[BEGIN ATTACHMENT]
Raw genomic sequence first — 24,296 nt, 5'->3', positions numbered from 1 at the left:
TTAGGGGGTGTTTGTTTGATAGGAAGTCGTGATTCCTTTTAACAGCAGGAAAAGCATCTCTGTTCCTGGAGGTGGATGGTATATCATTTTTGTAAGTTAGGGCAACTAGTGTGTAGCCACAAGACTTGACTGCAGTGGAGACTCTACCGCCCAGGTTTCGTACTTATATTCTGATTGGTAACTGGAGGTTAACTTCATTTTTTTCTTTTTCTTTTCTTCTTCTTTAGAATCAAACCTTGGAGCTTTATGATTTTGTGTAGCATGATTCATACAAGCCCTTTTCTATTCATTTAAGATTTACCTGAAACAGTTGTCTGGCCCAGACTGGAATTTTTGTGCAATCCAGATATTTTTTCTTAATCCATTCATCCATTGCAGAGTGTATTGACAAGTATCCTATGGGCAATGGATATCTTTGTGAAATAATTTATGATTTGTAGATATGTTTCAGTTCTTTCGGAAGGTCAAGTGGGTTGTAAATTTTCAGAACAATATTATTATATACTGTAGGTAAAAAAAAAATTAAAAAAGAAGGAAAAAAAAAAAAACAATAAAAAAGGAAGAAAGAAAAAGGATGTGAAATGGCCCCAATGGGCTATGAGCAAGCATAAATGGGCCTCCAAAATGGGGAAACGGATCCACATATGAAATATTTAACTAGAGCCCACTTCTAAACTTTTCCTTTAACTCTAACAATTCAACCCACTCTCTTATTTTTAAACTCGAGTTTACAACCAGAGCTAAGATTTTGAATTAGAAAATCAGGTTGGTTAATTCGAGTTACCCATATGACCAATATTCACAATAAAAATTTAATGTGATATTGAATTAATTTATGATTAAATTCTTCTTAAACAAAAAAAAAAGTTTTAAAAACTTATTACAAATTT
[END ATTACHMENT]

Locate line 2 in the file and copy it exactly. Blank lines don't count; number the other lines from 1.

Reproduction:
TTAGGGGGTGTTTGTTTGATAGGAAGTCGTGATTCCTTTTAACAGCAGGAAAAGCATCTCTGTTCCTGGAGGTGGATGGTATATCATTTTTGTAAGTTAGGGCAACTAGTGTGTAGCCACAAGACTTGACTGCAGTGGAGACTCTACCGCCCAGGTTTCGTACTTATATTCTGATTGGTAACTGGAGGTTAACTTCATTTTTTTCTTTTTCTTTTCTTCTTCTTTAGAATCAAACCTTGGAGCTTTATGATTTTGTGTAGCATGATTCATACAAGCCCTTTTCTATTCATTTAAGATTTACCTGAAACAGTTGTCTGGCCCAGACTGGAATTTTTGTGCAATCCAGATATTTTTTCTTAATCCATTCATCCATTGCAGAGTGTATTGACAAGTATCCTATGGGCAATGGATATCTTTGTGAAATAATTTATGATTTGTAGATATGTTTCAGTTCTTTCGGAAGGTCAAGTGGGTTGTAAATTTTCAGAACAATATTATTATATACTGTAGGTAAAAAAAAAATTAAAAAAGAAGGAAAAAAAAAAAAACAATAAAAAAGGAAGAAAGAAAAAGGATGTGAAATGGCCCCAATGGGCTATGAGCAAGCATAAATGGGCCTCCAAAATGGGGAAACGGATCCACATATGAAATATTTAACTAGAGCCCACTTCTAAACTTTTCCTTTAACTCTAACAATTCAACCCACTCTCTTATTTTTAAACTCGAGTTTACAACCAGAGCTAAGATTTTGAATTAGAAAATCAGGTTGGTTAATTCGAGTTACCCATATGACCAATATTCACAATAAAAATTTAATGTGATATTGAATTAATTTATGATTAAATTCTTCTTAAACAAAAAAAAAAGTTTTAAAAACTTATTACAAATTT